The program will initially begin in San Francisco and be implemented across the country by the end of the year, Smith said.

“Body-worn cameras are good for the public and good for our officers, which is why I am prioritizing implementing a body-worn camera program within my first 90 days,” Smith offered in a statement.

 “This is one of the many steps we must take to continue to build trust and credibility with the public we have been entrusted to serve.”

Smith earned a bachelor’s degree in Education from the University of Arkansas at Pine Bluff and graduated from the FBI National Academy. She is a member of the National Organization of Black Law Enforcement Executives and the International Association of Chiefs of Police.

During her law enforcement career, the proud Zeta Phi Beta Sorority sister has served as a patrol officer, field training officer, canine handler, and academy instructor at the Federal Law Enforcement Training Center.

 According to a news release, Smith also served as executive lieutenant to the chief of police, assistant commander of the San Francisco Field Office, commander of the New York Field Office, acting deputy chief of the Homeland Security Division, and deputy chief for the Field Operations Division.

Smith was the first woman to lead the New York Field Office as its Major.

At the USPP, she will lead a 560-member workforce that protects the public, parks, and the nation’s most iconic landmarks in Wash., D.C., New York City, and San Francisco metropolitan areas.

“Chief Smith’s commitment to policing as public service and her willingness to listen and collaborate make her the right person to lead the U.S. Park Police at this pivotal moment in our country,” Shawn Benge, deputy director exercising the delegated authority of the NPS director, noted in a statement.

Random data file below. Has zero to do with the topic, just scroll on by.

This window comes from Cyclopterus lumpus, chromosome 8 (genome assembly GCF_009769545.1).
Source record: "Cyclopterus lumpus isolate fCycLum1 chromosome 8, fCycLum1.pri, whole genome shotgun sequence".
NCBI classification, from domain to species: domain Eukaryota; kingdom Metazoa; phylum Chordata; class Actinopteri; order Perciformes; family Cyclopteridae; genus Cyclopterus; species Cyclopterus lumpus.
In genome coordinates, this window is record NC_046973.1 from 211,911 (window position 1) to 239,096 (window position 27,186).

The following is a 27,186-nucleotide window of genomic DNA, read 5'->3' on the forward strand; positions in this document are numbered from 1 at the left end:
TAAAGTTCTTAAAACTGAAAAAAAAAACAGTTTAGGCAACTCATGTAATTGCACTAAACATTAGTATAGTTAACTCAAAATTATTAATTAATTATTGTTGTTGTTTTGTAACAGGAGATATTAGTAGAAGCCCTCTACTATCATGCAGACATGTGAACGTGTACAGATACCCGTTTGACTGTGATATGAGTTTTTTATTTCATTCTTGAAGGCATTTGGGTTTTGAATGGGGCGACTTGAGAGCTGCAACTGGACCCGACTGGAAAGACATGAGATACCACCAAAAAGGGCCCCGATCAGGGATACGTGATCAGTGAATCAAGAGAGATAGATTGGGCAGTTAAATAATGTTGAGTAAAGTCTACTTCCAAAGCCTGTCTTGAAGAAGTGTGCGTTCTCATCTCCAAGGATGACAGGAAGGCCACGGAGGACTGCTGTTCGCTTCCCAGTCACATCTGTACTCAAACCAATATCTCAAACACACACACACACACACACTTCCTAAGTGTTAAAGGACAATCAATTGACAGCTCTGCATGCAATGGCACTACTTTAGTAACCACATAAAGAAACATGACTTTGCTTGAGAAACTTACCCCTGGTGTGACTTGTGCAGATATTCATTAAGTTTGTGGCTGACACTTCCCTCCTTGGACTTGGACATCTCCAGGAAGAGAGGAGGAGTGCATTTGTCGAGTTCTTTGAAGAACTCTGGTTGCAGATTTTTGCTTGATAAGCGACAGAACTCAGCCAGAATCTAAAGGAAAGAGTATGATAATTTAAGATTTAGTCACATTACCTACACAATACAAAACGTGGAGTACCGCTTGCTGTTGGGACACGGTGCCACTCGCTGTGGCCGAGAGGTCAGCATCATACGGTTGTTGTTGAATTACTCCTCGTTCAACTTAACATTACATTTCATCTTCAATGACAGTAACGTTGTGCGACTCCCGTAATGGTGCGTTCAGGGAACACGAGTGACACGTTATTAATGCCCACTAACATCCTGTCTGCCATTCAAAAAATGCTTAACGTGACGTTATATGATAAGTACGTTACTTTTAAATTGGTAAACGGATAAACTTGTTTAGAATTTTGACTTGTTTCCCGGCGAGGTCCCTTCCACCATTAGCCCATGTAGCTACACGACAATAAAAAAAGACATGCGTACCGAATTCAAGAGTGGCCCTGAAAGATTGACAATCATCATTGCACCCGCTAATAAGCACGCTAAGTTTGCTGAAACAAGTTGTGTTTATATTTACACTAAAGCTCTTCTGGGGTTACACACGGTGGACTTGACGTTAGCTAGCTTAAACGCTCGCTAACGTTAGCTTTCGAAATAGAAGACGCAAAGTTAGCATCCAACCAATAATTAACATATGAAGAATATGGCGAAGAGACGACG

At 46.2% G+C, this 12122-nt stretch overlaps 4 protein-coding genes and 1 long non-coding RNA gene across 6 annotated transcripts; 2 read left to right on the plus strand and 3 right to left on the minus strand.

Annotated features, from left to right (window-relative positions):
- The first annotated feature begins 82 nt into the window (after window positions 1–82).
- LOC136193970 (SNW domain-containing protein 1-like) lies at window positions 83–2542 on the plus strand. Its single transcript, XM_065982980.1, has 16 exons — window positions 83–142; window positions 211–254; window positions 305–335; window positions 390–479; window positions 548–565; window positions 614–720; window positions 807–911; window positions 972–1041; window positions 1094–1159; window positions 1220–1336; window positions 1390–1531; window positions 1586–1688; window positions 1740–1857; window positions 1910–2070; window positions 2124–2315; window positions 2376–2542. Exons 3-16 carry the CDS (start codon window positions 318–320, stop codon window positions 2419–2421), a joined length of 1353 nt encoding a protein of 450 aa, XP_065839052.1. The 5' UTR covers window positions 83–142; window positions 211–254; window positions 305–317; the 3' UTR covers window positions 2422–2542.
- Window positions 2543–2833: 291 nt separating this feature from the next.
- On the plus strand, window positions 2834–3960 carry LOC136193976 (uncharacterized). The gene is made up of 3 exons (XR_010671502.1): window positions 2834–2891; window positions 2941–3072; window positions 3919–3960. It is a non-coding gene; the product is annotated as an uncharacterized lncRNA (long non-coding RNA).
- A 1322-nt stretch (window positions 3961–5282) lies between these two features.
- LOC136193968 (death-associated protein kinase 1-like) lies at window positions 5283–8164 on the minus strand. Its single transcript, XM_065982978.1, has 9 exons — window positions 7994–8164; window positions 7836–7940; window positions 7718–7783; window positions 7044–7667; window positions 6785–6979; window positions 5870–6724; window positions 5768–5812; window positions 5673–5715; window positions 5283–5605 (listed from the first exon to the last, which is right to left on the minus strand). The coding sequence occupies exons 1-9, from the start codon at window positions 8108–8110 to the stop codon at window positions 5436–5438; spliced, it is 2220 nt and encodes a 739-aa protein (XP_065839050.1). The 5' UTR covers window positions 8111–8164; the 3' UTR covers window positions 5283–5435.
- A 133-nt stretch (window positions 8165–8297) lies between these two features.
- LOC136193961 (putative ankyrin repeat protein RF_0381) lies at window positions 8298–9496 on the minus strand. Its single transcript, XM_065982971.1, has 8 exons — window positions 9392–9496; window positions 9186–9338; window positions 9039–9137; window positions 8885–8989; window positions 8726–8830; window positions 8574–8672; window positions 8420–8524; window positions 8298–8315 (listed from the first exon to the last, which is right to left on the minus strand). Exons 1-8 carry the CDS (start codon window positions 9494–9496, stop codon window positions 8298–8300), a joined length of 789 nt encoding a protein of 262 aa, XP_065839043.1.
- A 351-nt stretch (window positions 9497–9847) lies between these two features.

“Over the coming months, the leadership of the National Park Service will explore opportunities with Chief Smith designed to strengthen our organization’s commitment to transparency. Her personal and professional experience make her acutely aware of and ready to meet the challenges and responsibilities that face U.S. Park Police and law enforcement agencies across the nation.”

 Jennifer Flynn, the associate director for Visitor Resource Protection at the National Park Service added that she’s looking forward to Smith’s leadership.

“Chief Smith’s experience serving in leadership roles in every U.S. Park Police field office has provided her with an unmatched foundation to lead the diverse agency,” said Flynn, who oversees law enforcement programs at USPP.

 “As federal law enforcement officers, the U.S. Park Police officers have a new opportunity each day to give their best to the American people. Chief Smith exemplifies that approach as a colleague and mentor, and she will be instrumental in refining and shaping the future of the organization,” Flynn said.

Smith declared that she would lead by example and expects all officers to display integrity.

 “I have dedicated my career to the professionalism of law enforcement, and it is my highest honor and privilege to serve as chief of police,” Chief Smith declared. “Today’s officers face many challenges, and I firmly believe challenges present opportunities. I look forward to leading this exemplary team as we carry out our mission with honesty and integrity.”  

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Children’s Defense Fund: State of America’s Children Reveals that 71 Percent of Children of Color Live in Poverty

“While we reported on the 73 million children in the U.S. in 2019, which is 22 percent of the nation’s population, we also note that 2020 was the first year in American history that a majority of children are projected to be children of color,” said the Rev. Dr. Starsky Wilson, the president and CEO of the Children’s Defense Fund.